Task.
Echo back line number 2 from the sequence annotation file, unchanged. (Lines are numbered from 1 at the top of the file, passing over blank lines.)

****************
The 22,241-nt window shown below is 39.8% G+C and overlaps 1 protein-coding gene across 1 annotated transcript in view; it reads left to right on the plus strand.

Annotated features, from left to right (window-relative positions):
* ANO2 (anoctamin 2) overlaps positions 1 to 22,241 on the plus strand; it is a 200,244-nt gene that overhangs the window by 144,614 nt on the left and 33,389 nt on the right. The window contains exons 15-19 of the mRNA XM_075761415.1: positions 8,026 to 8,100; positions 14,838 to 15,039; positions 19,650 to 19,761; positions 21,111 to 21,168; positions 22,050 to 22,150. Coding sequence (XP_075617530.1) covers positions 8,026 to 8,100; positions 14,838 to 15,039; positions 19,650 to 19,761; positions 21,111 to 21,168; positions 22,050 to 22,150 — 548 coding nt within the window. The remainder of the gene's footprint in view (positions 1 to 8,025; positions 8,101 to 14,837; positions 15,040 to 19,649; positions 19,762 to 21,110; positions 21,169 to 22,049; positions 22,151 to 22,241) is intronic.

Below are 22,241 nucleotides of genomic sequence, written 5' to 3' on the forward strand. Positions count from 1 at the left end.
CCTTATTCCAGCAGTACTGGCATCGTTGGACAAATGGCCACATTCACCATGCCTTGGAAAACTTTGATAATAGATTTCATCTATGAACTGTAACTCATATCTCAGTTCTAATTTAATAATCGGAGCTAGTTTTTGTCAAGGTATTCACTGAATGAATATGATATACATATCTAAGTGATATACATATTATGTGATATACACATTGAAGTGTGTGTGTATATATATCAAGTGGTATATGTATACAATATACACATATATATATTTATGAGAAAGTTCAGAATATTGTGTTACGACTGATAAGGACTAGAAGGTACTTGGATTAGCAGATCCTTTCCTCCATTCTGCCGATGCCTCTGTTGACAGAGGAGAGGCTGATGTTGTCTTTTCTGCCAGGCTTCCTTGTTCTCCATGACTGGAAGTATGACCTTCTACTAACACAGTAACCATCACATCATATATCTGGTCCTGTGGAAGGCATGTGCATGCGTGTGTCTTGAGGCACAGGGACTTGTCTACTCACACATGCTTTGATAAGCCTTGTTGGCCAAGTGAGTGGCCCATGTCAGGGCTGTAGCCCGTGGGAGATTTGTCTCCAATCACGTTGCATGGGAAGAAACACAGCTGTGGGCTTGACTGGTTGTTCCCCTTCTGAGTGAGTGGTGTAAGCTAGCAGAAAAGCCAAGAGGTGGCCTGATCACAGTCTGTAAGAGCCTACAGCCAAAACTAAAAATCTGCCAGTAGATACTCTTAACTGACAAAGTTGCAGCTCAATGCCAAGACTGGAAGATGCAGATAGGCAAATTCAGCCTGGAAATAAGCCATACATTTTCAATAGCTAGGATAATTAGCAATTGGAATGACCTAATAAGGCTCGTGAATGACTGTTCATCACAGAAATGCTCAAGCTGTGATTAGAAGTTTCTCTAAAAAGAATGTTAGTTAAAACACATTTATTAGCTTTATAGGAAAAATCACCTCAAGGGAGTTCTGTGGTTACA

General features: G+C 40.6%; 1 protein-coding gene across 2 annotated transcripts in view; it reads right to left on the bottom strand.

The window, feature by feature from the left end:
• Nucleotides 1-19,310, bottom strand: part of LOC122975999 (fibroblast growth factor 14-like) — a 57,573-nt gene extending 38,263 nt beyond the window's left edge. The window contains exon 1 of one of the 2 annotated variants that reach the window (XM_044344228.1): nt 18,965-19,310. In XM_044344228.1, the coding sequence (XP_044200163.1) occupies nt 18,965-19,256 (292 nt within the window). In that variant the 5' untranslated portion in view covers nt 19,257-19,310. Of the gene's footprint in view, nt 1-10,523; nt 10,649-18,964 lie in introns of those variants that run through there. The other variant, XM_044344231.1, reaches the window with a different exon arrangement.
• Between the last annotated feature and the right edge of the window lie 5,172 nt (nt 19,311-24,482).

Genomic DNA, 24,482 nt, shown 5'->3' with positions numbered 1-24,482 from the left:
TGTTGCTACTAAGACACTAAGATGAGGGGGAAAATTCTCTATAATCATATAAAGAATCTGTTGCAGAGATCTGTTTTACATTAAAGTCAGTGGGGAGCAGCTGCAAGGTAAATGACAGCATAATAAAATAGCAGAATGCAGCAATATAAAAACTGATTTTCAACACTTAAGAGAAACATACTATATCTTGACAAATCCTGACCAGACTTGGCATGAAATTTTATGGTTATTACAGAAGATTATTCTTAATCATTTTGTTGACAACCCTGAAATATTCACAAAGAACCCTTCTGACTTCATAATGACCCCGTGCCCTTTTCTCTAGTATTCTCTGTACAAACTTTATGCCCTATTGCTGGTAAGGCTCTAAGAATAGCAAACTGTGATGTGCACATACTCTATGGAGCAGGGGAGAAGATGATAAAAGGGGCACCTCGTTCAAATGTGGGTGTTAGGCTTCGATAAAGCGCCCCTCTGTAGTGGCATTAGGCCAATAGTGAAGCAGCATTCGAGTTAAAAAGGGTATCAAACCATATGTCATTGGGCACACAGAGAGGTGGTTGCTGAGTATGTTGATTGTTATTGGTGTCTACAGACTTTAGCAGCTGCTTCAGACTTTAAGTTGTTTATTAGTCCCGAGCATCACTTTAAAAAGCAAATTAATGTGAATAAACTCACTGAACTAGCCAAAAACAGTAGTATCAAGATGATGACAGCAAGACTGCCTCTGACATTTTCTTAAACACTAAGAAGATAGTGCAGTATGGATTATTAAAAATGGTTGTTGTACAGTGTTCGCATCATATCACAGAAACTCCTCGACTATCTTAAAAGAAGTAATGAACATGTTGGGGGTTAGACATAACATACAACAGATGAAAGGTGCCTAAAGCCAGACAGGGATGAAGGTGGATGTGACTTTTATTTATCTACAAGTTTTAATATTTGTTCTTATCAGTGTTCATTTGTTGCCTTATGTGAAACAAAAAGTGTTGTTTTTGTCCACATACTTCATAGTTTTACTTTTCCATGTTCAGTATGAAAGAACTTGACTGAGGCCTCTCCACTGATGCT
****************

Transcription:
Annotated features, from left to right (window-relative positions):